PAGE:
Meet some of the people living in Kitchener's tiny homes community
Roughly 40 people live on LOT42 property in tiny homes or inside building
Diana Myers says it feels "incredible" to have her own tiny home and to live among a community that supports one another.
She remembers the stress of not knowing where to go or where she would sleep after she lost her home earlier this year.
"We were sleeping at the bus terminal and it was really hard to go places because you couldn't use the bathrooms or anything," Myers told CBC News Sunday.
Myers is among the 40 people living in A Better Tent City, a tiny homes community, on the property where LOT42 resides.
She and her boyfriend arrived two months ago with the help of Nadine Green, who saw them while she was handing out food and sandwiches at the terminal.
"They were not used to being out on the streets and I could see it in their eyes," Green said. A week later, she tracked them down and invited them to stay at LOT42.
Green, who also lives on the LOT42 property, said she lost her business on Duke Street in downtown Kitchener after she had turned her corner store into a place for some of the city's homeless to stay.
She later received an eviction notice from her landlord. Green now helps run the small community, which has been a "wonderful" experience for her.
"It's worth losing my store, it's worth everything."
Region to look at future of emergency shelter system
Green and Jeff Willmer, one of the men behind the A Better Tent City project, say they hope the region sees the tiny homes community as a possible solution to end homelessness in the region.
"A sanctioned tent city is better able to receive supports from the community and other communities have done that. San Jose, Calif., is the one we keep talking about as a best practice," Willmer said.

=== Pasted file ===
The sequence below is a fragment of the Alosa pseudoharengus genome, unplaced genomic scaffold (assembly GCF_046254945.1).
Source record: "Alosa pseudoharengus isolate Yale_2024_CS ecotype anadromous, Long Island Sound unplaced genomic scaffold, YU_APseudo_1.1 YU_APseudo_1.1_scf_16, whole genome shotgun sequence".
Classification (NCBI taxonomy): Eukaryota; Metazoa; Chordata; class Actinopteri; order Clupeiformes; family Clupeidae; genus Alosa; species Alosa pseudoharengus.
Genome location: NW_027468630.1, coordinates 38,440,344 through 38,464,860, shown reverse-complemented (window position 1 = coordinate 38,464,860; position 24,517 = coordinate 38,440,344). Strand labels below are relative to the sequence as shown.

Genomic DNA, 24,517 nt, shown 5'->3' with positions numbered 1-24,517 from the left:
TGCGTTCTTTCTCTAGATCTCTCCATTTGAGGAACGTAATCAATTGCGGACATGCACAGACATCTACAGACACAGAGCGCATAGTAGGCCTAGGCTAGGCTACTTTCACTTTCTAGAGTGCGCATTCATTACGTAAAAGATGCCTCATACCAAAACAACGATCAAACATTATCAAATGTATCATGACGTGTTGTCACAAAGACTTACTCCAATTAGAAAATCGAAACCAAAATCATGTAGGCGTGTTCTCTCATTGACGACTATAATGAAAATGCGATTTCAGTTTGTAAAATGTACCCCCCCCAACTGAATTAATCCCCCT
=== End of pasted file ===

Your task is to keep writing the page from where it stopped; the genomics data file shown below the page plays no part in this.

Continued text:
Regional councillors are set to discuss an emergency shelter transition plan on Wednesday, which includes the development of an pragmatic and a longer-term vision plan.
"The recovery plan will change how shelter services are provided in the region as informed by the learning of the pandemic response," a report from regional staff said, adding the plan will focus on the existing supportive and affordable housing solutions.
The report said as the emergency overflow shelter at the A.R. Kaufman YMCA is set to close at the end of June, plans are in the works to expand capacity at the Radison Hotel — which currently houses the Charles Street Men's Shelter — and the Cambridge Shelter.
Staff will also look at possibly adding more sites to accommodate the increase demand in emergency shelter for men.
Long-term, the report said the region will focus on "re-envisioning" the supply and delivery of shelter services "through the lens of the pandemic" and will be led by the region's existing pandemic housing and homeless working group.
Green said the region could be doing more for homelessness and should focus on building more affordable and supportive housing.
Willmer also agrees that affordable and supportive housing should to be front and centre.
"The issue of homelessness and unsheltered people was a challenge before COVID-19 and will still be a challenge in the future," he said. "The solution for homelessness is housing."